The actual elephant in the room is that Philadelphia is a wildly democratic city and the republican party often feels left out of the conversation altogether. South Philly GOP ward leader Terry Dintino, who says the 26th Ward (defined essentially as west of Broad Street and south of West Passyunk Avenue) is “one of the top five GOP wards in the city.” She was manning polls at Guerin Rec Center, 2201 S. 16th St., Tuesday and isn’t necessarily sold on Donald Trump despite his sweeping all five primary states this week.
“The Republicans down here are loyal, and we have a big base of basically conservative blue-collar workers,” Dintino explained last week. “We have a religious community with our Catholic churches who are pro-life, and the Republican party really accommodates those people. The Republicans are greatly interested in keeping our Senator, Pat Toomey.”
Toomey ran unopposed this week and will face McGinty in November, a much-anticipated race for U.S. Senate.
On the city tickets, Dintino is right: “It’s very hard for the city to get candidates to run as Republicans. The presidential election is really our only fight.” With almost 98 percent of precincts reporting, Trump won Philadelphia with more than 57 percent (25,182) of the vote, Ohio Gov. John Kasich placed second with 21 percent (9,319), and Texas Sen. Ted Cruz came in third with 18 percent (8,004).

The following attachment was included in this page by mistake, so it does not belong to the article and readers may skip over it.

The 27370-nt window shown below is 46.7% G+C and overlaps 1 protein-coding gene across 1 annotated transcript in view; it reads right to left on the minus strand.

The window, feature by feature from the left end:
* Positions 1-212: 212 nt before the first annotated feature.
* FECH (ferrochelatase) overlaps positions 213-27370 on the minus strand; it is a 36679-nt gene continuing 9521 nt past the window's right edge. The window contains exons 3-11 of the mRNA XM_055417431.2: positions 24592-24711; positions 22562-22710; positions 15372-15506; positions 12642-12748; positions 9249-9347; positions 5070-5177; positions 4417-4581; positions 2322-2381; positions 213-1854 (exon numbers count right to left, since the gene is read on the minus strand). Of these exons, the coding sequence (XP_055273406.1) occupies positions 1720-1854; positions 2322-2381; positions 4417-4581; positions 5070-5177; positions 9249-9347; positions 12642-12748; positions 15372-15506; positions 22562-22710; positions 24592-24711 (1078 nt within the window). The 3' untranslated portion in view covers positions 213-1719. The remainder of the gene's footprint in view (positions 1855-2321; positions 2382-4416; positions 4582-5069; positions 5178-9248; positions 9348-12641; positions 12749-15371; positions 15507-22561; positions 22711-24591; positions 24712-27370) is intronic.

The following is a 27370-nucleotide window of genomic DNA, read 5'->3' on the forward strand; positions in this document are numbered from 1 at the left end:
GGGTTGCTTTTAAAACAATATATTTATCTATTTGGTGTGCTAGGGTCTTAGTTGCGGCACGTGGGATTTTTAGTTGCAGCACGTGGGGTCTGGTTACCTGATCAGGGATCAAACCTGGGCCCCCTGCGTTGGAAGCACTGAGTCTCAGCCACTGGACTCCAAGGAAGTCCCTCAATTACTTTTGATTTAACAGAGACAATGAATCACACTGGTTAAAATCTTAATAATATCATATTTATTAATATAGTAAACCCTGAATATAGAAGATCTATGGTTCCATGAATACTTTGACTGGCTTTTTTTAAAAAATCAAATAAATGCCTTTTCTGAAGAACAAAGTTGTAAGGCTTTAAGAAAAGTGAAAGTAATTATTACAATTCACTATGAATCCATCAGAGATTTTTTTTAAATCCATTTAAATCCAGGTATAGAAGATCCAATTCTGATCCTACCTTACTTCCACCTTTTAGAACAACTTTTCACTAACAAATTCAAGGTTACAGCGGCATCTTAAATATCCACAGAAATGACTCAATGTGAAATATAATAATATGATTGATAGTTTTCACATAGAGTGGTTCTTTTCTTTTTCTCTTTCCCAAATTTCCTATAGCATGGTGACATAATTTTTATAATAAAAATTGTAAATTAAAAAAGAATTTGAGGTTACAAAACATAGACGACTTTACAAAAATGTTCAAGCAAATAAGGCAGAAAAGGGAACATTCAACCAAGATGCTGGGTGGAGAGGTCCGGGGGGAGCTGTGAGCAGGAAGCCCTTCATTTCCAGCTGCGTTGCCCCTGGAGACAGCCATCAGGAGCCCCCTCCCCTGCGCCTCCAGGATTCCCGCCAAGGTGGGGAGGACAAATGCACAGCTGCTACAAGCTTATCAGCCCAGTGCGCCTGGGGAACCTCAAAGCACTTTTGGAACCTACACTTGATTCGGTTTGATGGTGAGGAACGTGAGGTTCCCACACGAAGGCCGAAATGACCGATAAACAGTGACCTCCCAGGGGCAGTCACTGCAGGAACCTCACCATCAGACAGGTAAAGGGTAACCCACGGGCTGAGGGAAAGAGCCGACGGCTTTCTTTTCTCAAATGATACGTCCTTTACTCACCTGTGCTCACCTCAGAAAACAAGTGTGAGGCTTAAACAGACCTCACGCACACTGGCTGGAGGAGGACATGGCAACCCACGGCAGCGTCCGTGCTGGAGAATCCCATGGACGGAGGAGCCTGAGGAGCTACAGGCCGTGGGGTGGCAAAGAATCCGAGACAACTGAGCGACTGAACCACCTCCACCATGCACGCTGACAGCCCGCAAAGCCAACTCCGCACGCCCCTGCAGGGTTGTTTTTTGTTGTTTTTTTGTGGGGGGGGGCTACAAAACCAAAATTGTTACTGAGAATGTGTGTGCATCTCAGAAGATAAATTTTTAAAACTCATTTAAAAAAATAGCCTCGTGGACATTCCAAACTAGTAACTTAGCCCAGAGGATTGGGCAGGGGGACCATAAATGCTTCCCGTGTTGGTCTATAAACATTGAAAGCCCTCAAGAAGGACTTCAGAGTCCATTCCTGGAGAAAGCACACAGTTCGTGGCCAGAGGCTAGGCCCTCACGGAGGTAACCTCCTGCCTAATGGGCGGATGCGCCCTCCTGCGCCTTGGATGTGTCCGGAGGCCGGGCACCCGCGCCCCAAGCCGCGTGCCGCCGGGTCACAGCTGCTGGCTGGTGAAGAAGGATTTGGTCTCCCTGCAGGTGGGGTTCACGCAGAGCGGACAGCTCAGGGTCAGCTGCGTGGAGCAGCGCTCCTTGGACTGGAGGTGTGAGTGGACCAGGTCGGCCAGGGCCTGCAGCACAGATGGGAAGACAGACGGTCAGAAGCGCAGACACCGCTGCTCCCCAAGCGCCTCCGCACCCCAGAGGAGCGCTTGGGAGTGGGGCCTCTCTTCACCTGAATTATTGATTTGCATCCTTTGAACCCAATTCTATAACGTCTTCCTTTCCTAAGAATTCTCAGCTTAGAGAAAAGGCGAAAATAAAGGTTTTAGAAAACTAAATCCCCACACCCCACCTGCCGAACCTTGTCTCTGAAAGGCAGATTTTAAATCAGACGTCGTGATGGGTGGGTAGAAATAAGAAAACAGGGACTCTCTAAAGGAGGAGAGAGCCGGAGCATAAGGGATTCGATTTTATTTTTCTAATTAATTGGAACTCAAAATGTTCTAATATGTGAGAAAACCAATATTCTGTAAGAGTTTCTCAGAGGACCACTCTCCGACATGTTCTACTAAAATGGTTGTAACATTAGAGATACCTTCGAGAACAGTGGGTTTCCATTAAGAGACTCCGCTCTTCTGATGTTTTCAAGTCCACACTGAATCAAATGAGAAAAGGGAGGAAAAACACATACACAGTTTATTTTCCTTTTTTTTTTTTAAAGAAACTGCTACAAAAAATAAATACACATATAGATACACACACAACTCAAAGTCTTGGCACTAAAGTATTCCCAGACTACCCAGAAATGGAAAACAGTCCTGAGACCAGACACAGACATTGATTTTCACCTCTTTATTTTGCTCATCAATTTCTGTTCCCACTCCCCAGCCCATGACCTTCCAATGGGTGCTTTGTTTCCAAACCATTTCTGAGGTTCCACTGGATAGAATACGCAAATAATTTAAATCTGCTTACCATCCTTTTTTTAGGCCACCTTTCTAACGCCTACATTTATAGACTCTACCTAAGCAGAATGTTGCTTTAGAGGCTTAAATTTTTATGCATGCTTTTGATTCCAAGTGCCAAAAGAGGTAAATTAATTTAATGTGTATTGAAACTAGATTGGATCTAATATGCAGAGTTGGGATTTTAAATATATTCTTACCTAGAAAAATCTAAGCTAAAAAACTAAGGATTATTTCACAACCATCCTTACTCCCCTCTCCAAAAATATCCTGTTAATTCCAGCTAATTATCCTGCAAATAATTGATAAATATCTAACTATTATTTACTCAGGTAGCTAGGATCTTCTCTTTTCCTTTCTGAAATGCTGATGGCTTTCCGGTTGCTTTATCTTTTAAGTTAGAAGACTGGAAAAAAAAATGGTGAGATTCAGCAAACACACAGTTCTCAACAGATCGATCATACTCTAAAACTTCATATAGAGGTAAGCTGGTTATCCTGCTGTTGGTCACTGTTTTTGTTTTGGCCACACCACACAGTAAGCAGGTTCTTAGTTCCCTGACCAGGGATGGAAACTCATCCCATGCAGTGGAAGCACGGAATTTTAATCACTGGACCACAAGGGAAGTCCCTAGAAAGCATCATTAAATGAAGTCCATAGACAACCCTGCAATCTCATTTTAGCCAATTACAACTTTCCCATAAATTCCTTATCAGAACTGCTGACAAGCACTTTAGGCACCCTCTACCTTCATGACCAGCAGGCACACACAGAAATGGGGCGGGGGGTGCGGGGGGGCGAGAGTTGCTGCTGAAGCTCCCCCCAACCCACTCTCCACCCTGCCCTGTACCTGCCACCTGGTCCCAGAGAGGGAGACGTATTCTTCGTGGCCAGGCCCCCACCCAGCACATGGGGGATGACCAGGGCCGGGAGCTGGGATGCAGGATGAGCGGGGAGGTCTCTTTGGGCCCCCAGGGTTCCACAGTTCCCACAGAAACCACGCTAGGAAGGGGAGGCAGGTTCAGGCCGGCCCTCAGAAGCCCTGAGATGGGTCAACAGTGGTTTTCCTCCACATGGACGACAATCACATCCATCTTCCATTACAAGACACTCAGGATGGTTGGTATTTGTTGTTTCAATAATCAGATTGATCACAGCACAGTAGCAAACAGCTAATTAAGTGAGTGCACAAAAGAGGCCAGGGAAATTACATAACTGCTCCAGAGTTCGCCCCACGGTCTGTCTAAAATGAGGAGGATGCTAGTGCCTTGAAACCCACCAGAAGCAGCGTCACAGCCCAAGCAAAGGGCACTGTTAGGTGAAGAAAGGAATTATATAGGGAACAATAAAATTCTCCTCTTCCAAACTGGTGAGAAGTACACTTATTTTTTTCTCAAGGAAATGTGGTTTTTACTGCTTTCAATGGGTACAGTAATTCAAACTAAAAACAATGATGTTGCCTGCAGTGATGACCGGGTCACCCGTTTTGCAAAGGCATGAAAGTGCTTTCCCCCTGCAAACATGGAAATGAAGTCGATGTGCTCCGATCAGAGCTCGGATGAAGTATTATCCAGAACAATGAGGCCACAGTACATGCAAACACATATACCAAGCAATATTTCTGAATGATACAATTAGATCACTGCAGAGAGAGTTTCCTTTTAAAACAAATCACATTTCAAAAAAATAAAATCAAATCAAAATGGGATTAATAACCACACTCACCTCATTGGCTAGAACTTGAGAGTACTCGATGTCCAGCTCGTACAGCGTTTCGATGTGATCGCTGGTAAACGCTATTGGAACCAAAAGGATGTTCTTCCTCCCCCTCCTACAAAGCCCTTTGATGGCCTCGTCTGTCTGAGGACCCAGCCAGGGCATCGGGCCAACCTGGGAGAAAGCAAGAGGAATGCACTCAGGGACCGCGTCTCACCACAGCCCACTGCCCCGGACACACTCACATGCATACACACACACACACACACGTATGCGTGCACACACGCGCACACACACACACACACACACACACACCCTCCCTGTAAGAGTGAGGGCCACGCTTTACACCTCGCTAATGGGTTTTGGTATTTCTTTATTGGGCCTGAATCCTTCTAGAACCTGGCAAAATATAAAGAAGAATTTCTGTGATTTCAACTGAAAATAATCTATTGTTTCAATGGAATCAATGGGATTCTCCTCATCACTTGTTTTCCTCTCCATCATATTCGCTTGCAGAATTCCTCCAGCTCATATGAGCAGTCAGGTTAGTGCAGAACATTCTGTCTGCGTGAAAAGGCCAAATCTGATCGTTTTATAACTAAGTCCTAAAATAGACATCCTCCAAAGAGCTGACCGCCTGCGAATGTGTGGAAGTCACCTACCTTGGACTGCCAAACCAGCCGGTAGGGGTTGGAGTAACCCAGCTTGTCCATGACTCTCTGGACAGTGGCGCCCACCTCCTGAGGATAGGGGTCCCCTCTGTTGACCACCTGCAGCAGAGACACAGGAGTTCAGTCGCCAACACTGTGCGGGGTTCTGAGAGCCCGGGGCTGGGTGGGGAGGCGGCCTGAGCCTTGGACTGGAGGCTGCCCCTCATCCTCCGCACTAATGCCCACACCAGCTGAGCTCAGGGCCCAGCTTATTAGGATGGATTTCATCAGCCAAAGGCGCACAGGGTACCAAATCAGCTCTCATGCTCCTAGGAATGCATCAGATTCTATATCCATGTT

On the Democratic side, Hillary Clinton earned over 62 percent of Philadelphians’ vote (213,287) to Sanders’ 37 percent (125,979).
Dintino admits that this presidential primary has been a wild ride for her party.
“This is a very unusual Republican presidential primary for us – we don’t have a candidate to push and we decided, as a ward, to let the people speak,” she said, having met Kasich earlier that day at the Penrose Diner, 2016 Penrose Ave. “He was very personable, a very nice man.”
The GOP leader, who, with her husband Jim, has been rallying South Philly Republicans for nearly 30 years, reports that “we have had 400 changeovers in the 26th ward from Democrat to Republican.” With Trump’s speech at his Trump Tower on Tuesday night, where he called himself the “presumptive nominee,” Philadelphia GOP voters may not have a better choice in November.
“My hope is that if Donald Trump gets the nod and gets it in Pennsylvania, that he will be smart enough to surround himself with those who can guide him into the right way of doing things,” Dintino said.
But Dintino is keenly aware of the power of local organizing, too.
“I get sewers cleaned, I get people social security help, I get potholes fixed, I get people placards for their cars if they’re handicapped – that’s what we’re about, helping the community, that’s our 26th ward motto,” she said.
Furthermore, Committee of Seventy’s Thornburgh made a powerful point.
“If you don’t vote, then you don’t have the ability to complain. If you care about the quality of the schools your kids go to or the condition of the park down the street or why does SEPTA have such delays because their equipment’s out of date,” he argued, “those are all decisions that the people you’ll vote for will make.”
Contact Staff Writer Bill Chenevert at firstname.lastname@example.org or ext. 117.
Staff Photo by Bill Chenevert
Bernie Sanders supporters took a tough blow Tuesday after Hillary Clinton’s performance in the PA primary, and Mummer headquarters housed voting booths.
Photos by Bill Chenevert
GOP South Philly friends gathered at and staffed the voting booths at Guerin Rec Center Tuesday, including Terry Dintino.